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C.D. Warner, et al., comp.  The Library of the World’s Best Literature.
An Anthology in Thirty Volumes.  1917.
 
Transition to the Greek World
By Georg Wilhelm Friedrich Hegel (1770–1831)
 
        
From ‘Philosophy of History’
  
  [The following passage, on the transition from the history of Egypt to that of Greece, shows how a national consciousness which expresses itself only in symbols passes over to one that expresses itself in the language of thought.]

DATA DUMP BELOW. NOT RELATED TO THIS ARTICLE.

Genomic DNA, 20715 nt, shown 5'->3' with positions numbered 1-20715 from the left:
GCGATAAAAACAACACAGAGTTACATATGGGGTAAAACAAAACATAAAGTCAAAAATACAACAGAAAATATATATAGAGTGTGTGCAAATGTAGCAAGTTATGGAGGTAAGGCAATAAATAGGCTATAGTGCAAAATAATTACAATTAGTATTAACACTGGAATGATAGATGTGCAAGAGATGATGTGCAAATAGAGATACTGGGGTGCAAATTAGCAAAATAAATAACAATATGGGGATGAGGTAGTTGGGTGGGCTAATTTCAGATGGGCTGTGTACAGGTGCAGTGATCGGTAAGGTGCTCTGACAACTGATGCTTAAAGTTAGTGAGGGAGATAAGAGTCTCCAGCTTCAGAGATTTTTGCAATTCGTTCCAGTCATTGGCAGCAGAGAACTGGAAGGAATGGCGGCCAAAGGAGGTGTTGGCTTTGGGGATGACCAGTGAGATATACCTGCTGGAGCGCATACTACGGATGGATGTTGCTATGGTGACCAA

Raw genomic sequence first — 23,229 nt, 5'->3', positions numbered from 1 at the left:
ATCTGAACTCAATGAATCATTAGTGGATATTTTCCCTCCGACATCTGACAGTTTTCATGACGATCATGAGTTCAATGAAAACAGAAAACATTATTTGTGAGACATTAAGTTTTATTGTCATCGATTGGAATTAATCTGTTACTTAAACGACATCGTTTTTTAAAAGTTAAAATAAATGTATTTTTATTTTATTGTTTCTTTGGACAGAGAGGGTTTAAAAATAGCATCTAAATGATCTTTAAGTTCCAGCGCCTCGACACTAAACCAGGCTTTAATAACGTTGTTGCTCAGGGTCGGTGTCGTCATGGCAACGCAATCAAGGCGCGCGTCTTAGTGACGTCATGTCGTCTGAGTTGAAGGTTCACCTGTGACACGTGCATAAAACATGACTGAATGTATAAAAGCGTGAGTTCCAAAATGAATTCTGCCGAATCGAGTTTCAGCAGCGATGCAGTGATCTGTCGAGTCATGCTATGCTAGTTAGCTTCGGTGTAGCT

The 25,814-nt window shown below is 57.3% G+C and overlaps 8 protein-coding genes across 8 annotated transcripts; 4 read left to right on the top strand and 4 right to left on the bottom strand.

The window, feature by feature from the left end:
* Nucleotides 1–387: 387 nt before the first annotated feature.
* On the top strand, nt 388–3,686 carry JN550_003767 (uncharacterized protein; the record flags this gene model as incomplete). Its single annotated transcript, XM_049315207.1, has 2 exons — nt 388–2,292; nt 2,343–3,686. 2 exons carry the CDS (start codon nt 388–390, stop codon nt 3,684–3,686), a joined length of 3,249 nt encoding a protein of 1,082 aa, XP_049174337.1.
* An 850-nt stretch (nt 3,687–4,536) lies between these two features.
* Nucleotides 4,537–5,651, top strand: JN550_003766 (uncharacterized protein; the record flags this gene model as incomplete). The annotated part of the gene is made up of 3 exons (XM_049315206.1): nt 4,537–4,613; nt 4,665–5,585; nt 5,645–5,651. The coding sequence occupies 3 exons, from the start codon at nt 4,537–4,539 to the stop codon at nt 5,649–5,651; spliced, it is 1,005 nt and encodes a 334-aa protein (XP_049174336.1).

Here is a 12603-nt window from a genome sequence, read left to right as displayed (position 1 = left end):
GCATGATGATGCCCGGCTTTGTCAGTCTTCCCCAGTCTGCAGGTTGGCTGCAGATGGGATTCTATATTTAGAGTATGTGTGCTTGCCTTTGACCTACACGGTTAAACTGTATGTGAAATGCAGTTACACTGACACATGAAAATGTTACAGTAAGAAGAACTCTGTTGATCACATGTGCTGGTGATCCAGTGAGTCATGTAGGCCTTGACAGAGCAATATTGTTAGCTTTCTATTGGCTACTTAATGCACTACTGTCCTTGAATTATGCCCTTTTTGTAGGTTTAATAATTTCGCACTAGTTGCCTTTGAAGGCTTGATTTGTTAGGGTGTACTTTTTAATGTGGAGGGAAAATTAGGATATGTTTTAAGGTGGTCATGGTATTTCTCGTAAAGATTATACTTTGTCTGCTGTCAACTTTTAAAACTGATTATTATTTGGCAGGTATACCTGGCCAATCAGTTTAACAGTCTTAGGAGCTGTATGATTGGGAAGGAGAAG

THE EGYPTIAN SPIRIT has shown itself to us as in all respects shut up within the limits of particular conceptions, and as it were, imbruted in them; but likewise stirring itself within these limits,—passing restlessly from one particular form into another. This Spirit never rises to the Universal and Higher, for it seems to be blind to that; nor does it ever withdraw into itself: yet it symbolizes freely and boldly with particular existence, and has already mastered it. All that is now required is to posit that particular existence—which contains the germ of ideality—as ideal, and to comprehend Universality itself, which is already potentially liberated from the particulars involving it. It is the free, joyful Spirit of Greece that accomplishes this, and makes this its starting-point. An Egyptian priest is reported to have said that the Greeks remain eternally children. We may say on the contrary that the Egyptians are vigorous boys, eager for self-comprehension, who require nothing but clear understanding of themselves in an ideal form in order to become Young Men. In the Oriental Spirit there remains as a basis the massive substantiality of Spirit immersed in Nature. To the Egyptian Spirit it has become impossible—though it is still involved in infinite embarrassment—to remain contented with that. The rugged African nature disintegrated that primitive Unity, and lighted upon the problem whose solution is Free Spirit.  1
 
 
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